You are refusing to answer the question as to whether or not you 
told the truth when you signed that affidavit under oath? You are 
refusing to answer the question on the basis that to do so might tend 
to incriminate you? That indicates you are admitting you com- 
mitted perjury when you signed that affidavit. 

(Witness conferred with his counsel.) 

Mr. ScHERER. You say it would tend to incriminate you to tell us 
whether or not you told the truth when you signed that affidavit 
under oath. 

Mr. Brook. I am being asked a question, sir ? 

Mr. ScHERER. Yes. 

(Witness conferred with his counsel.) 

Mr. Brook. Could you let me have that question, please ? 

Mr. ScHERER. Do I understand that you are refusing to answer the 
question on the gi'ound that it will incriminate you to say whether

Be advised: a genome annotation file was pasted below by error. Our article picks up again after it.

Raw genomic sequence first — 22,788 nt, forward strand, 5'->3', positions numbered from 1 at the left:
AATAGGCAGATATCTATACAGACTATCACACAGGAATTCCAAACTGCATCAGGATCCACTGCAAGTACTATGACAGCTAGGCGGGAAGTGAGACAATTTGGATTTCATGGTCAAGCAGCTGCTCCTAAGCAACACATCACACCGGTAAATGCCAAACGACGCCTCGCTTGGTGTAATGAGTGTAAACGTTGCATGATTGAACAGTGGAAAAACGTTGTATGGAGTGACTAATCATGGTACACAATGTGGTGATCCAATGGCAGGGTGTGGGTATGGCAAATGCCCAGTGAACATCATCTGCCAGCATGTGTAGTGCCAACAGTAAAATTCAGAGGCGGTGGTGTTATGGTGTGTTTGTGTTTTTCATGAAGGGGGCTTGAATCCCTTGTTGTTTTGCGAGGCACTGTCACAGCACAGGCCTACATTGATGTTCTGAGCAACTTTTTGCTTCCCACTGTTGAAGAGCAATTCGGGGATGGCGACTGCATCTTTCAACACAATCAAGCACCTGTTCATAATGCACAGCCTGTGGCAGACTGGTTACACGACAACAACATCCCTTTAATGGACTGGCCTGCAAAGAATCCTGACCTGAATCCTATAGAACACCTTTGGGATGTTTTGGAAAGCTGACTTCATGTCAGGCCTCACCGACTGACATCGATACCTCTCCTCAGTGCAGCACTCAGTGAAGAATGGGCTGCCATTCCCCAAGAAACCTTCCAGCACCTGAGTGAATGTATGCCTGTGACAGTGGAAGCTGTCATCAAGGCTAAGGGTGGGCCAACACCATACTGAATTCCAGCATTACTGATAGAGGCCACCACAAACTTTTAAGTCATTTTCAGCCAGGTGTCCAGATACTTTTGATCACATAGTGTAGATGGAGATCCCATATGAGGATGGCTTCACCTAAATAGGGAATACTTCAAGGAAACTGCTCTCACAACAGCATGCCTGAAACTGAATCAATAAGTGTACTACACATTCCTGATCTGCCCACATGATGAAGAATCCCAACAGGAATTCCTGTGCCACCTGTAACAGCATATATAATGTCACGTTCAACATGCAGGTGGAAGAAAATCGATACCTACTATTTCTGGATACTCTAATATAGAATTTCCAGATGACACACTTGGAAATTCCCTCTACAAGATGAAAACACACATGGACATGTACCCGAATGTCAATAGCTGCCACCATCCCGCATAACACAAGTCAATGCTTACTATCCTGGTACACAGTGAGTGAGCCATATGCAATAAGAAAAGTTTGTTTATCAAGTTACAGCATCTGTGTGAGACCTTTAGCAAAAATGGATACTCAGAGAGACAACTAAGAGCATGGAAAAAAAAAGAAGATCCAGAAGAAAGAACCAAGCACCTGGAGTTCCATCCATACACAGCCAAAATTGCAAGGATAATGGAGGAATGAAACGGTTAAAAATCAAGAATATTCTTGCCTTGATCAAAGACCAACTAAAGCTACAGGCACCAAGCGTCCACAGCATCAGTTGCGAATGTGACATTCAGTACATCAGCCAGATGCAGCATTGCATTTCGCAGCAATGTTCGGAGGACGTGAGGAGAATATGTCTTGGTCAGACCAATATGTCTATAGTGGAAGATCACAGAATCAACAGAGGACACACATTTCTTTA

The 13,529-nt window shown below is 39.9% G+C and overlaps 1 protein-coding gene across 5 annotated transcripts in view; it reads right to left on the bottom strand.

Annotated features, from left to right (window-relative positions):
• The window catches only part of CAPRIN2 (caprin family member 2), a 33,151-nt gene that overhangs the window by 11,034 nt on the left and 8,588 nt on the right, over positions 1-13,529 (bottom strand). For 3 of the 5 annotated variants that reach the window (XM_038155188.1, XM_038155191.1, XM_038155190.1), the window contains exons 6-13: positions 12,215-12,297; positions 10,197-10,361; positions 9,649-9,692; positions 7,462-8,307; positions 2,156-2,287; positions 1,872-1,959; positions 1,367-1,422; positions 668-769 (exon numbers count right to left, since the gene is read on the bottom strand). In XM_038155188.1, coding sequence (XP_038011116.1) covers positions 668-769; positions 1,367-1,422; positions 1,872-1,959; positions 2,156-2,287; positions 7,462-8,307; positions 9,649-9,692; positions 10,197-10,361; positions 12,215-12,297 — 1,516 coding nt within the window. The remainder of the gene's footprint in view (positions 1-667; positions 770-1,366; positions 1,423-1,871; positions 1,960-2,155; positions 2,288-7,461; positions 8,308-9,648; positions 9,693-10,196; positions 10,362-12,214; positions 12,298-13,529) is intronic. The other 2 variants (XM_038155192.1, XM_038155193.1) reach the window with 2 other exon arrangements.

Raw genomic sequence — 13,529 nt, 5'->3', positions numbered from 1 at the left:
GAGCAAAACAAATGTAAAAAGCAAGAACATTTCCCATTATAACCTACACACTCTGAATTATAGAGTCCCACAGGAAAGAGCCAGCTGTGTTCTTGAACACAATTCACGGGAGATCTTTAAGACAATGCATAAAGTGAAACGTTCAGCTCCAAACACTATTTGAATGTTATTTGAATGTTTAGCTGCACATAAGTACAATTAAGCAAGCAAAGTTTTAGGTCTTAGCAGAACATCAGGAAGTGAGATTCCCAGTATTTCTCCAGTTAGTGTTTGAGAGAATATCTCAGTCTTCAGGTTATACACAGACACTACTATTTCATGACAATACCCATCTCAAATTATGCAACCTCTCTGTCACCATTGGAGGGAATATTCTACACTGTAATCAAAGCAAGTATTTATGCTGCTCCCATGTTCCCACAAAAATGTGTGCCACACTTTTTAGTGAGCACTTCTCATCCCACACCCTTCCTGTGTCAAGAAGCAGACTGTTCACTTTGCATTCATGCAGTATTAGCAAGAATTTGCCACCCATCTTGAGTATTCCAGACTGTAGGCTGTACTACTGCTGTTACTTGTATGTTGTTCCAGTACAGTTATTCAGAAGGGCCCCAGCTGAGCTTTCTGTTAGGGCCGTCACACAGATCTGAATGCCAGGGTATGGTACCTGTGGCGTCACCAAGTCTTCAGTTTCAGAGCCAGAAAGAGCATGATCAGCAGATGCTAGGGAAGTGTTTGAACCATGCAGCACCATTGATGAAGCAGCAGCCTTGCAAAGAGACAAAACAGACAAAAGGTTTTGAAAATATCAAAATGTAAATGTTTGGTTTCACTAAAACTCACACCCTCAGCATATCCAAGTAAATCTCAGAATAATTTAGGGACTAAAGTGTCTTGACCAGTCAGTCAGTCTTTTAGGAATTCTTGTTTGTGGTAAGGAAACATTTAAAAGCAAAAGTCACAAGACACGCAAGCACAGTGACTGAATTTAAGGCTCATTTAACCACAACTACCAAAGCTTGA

or not you told the truth when you signed that affidavit ? 

(Witness conferred with his counsel.) 

Mr. ScHERER. Do I understand you correctly ? 

(Witness conferred with his counsel.) 

Mr. Brook. I decline to answer that question because I feel that 
an answer to that question may tend to incririiinate me or make me 
liable for unjust prosecution. 

Mr. Arens. If you were prosecuted for lying before the National 
Labor Relations Board when you signed this affidavit, would it be 
an unjust prosecution ? 

(Witness conferred with his counsel.) 

Mr. Brook. I have to decline again under the same grounds. 

Mr. Arens. You were cognizant, when you signed this affidavit 
in July of 1956, of the warning at the bottom of the form : 

Warning : The attention of persons filing this form with the Board is directed 
to U. S. Code, Title 18, Sec. 1001 (formerly Sec. 80), which provides that any